Sunday, April 17, 2005

Roots of the Puppet Masters

Let's tie this back to the source - eh?
W has a secret

So previously your trusty pupdog shared lots of material that document the role of Wall Street, and Bonesmen Prescott Bush and his father-in-law George Herbert Walker in the financing of Hitler from 1924 onward and the selling of Nazi securities AFTER Pearl Harbor (work that thoroughly pissed the right-wing off and was later confirmed -- and an inspiration for -- similar work by Charles Higham in "Trading With the Enemy" and by "The Secret War Against the Jews" by John Loftus and Mark Aarons. Please note Walker was the founder of G. H. Walker & Co., which is now part of the Merrill Lynch conglomerate.

The blood-proud members of the Russell, Pierpont, Edwards, Burr, Griswold, Day, Alsop and Hubbard families were prominent in the pro-British party within the state. Many of their sons would be among the members chosen for the Skull and Bones Society over the years. The background to Skull and Bones is a story of Opium and Empire, and a bitter struggle for political control over the United States.

Samuel Russell, second cousin to Bones founder William H., established Russell and Company in 1823. Its business was to acquire opium from Turkey and smuggle it into China, where it was strictly prohibited, under the armed protection of the British Empire.

The prior, predominant American gang in this field had been the syndicate created by Thomas Handasyd Perkins of Newburyport, Massachusetts, an aggregation of the self-styled ``blue bloods'' or Brahmins of Boston's north shore. Forced out of the lucrative African slave trade by U.S. law and Caribbean slave revolts, leaders of the Cabot, Lowell, Higginson, Forbes, Cushing and Sturgis families had married Perkins siblings and children. The Perkins opium syndicate made the fortune and established the power of these families. By the 1830s, the Russells had bought out the Perkins syndicate and made Connecticut the primary center of the U.S. opium racket. Massachusetts families (Coolidge, Sturgis, Forbes and Delano) joined Connecticut (Alsop) and New York (Low) smuggler-millionaires under the Russell auspices.

Why the Master Race Concept Sat So Well With Prescott -
"War Against the Weak: Eugenics and America's Campaign to Create a Master Race." by Edwin Black, Four Walls Eight Windows Press, N.Y. 2004 which documents thoroughly, the role of key Bonesmen and S and B in the "eugenics movement" in the U.S. and Britain that directly inspired and directed the sterilization laws against minorities in 27 U.S. states and that directly inspired the "race laws" of the Nazis from 1933 onward. The role of S and B in the "First International Eugenics Conference" London, 1912, the Second in New York City in 1921 and the Third also at the infamous American Museum of Natural History (the center of the eugenics movement) in 1932 that produced directly the leading concepts and "theoreticians" that produced the first Nazi "race laws" in 1933 is well documented.

what it is is what it is
The Nemesis destroys a Chinese ship during the Opium War.

Ever wonder why Bush Junta II's Puppet Boy King is paying the equivalent of his Presidential salary in taxes this year. It to cover up the 'dirty money he's gotten over the years. In 1917, Prescott Sheldon Bush joined the influential Skull and Bones secret society at Yale. Skull and Bones was incorporated in 1856 by opium smugglers W.H. Russell and Daniel C. Gilman – not the last time Bush related Skull and Bones members would be involved in the global drug trade. His cousin Samuel Russell’s family enterprise was the largest American opium smuggler. When Russell & Co. worked with the world’s largest smuggler, the Scottish firm Jardine-Matheson, they were known as the Combination. Many New England and Southern families in the “China Trade” sent their sons to Yale, and many were tapped into Skull and Bones. From Yale, Bonesmen went into and were very influential in the worlds of commerce, communications, diplomacy, education, intelligence, finance, law and politics. ... Could explain why young "41" -- not yet a grandfather -- would be called 'Poppy' - eh?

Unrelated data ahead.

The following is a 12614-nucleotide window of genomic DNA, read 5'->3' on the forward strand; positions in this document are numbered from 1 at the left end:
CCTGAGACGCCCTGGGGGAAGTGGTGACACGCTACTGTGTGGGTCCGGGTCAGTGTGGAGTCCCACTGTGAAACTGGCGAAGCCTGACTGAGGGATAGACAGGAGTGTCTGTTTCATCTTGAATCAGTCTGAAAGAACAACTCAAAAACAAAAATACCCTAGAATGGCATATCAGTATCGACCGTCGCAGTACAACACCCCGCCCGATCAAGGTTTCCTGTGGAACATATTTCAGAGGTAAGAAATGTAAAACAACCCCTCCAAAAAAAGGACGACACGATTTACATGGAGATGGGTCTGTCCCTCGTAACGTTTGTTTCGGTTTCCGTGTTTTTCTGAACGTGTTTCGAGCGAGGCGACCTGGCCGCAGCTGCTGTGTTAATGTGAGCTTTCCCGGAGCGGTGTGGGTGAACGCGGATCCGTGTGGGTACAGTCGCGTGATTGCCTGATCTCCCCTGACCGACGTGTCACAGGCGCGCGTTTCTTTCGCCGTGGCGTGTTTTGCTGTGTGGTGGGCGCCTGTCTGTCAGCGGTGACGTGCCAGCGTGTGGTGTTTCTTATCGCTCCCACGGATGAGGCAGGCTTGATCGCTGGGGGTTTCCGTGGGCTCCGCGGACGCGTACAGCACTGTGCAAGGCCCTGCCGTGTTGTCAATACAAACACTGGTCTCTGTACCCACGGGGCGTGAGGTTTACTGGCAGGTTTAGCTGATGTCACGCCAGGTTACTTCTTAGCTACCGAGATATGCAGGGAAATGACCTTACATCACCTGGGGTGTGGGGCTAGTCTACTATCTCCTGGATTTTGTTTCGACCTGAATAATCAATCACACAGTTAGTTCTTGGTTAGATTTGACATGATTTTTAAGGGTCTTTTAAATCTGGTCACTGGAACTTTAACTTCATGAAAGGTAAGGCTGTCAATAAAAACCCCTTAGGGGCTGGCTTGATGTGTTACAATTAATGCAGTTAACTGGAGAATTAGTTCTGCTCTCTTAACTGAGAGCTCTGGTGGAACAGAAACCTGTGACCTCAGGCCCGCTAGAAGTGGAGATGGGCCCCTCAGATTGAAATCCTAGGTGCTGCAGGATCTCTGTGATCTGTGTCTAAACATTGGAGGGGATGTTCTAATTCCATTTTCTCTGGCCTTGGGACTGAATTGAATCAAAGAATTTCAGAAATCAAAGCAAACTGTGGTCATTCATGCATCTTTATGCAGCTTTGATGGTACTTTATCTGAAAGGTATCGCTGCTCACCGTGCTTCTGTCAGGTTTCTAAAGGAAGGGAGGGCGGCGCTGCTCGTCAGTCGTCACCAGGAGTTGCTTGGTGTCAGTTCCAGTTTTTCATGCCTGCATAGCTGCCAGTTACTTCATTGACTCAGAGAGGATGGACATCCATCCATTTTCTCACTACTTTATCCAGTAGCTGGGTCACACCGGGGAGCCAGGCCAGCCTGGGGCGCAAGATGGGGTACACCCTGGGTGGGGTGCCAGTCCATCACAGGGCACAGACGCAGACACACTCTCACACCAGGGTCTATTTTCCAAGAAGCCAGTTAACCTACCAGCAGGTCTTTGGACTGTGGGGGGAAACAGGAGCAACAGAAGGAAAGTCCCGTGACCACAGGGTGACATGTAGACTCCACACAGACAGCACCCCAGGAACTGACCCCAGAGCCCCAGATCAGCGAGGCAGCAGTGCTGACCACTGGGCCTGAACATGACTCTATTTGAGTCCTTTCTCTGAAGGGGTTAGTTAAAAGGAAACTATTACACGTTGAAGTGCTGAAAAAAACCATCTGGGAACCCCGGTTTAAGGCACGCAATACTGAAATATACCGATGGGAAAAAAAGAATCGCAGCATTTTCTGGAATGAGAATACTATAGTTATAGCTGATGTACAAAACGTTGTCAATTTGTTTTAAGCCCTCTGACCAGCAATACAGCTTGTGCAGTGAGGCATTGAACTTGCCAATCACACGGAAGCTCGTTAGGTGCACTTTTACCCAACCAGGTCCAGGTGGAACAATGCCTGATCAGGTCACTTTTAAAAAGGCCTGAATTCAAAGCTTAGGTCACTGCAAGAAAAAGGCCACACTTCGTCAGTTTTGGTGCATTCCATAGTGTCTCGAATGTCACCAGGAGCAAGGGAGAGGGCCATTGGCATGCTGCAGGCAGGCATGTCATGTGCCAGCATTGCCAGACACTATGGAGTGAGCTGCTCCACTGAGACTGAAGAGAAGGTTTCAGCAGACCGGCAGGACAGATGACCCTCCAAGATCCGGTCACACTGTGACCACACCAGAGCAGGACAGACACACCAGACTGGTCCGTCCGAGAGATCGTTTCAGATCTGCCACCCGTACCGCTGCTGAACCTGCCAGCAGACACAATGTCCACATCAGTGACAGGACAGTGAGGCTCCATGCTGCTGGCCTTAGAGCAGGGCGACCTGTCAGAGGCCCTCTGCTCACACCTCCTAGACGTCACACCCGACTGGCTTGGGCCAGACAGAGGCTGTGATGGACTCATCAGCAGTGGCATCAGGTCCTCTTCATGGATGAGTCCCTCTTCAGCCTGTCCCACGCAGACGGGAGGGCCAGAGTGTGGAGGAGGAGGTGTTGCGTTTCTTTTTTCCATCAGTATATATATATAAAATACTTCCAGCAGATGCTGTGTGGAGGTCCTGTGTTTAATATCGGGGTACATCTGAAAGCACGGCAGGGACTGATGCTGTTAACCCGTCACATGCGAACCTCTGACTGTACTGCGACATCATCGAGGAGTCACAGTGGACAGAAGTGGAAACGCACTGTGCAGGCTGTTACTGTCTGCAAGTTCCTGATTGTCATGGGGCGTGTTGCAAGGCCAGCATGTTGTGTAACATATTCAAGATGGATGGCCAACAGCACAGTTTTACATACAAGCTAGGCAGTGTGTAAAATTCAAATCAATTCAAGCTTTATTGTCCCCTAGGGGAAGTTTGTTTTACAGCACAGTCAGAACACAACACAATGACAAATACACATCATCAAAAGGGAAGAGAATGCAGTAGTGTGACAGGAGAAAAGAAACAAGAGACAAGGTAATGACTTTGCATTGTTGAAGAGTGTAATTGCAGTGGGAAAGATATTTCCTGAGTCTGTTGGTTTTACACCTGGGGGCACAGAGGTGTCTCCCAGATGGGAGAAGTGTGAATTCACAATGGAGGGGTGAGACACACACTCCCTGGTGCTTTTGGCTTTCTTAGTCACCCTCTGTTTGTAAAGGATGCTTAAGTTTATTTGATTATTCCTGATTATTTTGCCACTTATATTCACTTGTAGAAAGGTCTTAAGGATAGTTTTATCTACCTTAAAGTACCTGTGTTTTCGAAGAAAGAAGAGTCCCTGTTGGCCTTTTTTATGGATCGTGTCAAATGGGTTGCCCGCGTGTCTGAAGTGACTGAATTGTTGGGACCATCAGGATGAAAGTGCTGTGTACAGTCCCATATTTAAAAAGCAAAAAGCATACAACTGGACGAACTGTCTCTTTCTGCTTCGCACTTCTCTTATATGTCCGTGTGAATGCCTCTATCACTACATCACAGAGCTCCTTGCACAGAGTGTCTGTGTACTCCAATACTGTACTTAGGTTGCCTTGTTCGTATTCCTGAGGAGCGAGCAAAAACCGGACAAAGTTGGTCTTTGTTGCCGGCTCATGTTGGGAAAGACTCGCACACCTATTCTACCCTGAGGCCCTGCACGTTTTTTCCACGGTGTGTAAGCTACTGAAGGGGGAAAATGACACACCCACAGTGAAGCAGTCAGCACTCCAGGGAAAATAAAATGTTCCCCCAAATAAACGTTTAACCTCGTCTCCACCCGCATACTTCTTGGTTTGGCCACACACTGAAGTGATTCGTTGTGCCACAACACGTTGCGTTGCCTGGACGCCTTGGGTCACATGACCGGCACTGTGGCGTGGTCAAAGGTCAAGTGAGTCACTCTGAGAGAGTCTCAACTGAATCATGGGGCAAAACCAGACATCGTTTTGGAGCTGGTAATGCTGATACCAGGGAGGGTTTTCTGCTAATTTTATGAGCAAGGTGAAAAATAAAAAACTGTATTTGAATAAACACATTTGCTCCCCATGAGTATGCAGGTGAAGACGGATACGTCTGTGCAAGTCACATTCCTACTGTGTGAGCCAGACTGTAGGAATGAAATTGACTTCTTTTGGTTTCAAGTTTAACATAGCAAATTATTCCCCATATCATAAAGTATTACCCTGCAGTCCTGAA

PD from WikiPedia

Opium Wars

Before the early 18th century, the British East India Company paid for its tea mainly in silver. However, when the price of silver rose, the East India Company began to manufacture a product that was desired by the Chinese as much as tea was by the British: opium. This had a significant influence on both India and China. Opium was also imported into Britain and was not prohibited because it was thought to be medically beneficial. Laudanum, which was made from opium was also used as a pain killer, to induce sleep and to suppress anxiety. The famous literary opium addicts Thomas De Quincey, Samuel Taylor Coleridge and Wilkie Collins also took it for its pleasurable effects. The Limehouse area in London was notorious for its opium dens, many of which catered for Chinese sailors as well as English addicts.

In 1773, the Governor-General of Bengal was granted a monopoly on the sale of opium, and abolished the old opium syndicate at Patna. For the next 50 years, opium would be a key to the British East India Company in its hold on India. Since importation of opium into China was illegal (the Chinese could manufacture enough opium for medicinal purposes themselves) the British would sell tea in Canton on credit, carrying no opium, but would instead sell off the right to smuggle the opium at auction in Calcutta. In 1797, the company would end local Bengal purchasing agents, and would require direct sale of opium to the company by farmers.

In 1799 the Chinese Empire reaffirmed its ban on opium imports, and in 1810 the following decree was issued:

"... Opium has a very violent effect. When an addict smokes it, it rapidly makes him extremely excited and capable of doing anything he pleases. But before long, it kills him. Opium is a poison, undermining our good customs and morality. Its use is prohibited by law. Now the commoner, Yang, dares to bring it into the Forbidden City [i.e., ]. Indeed, he flouts the law! He should be turned over to the Board of Punishment, and should be tried and severely sentenced."

Bear in mind the addictive properties of the drug, the misery of the population in China, and the vast need for silver of the British Government combined to press opium trade higher. In the 1820's opium trade averaged 900 tons per year from Bengal to China.

The First Opium War was a trade-inspired war between the United Kingdom and the Qing Empire in China from 1839 to 1842. It is often seen as the beginning of European imperial hegemony towards China. The conflict began a long history of Chinese resentment toward Western society that still has remnants today.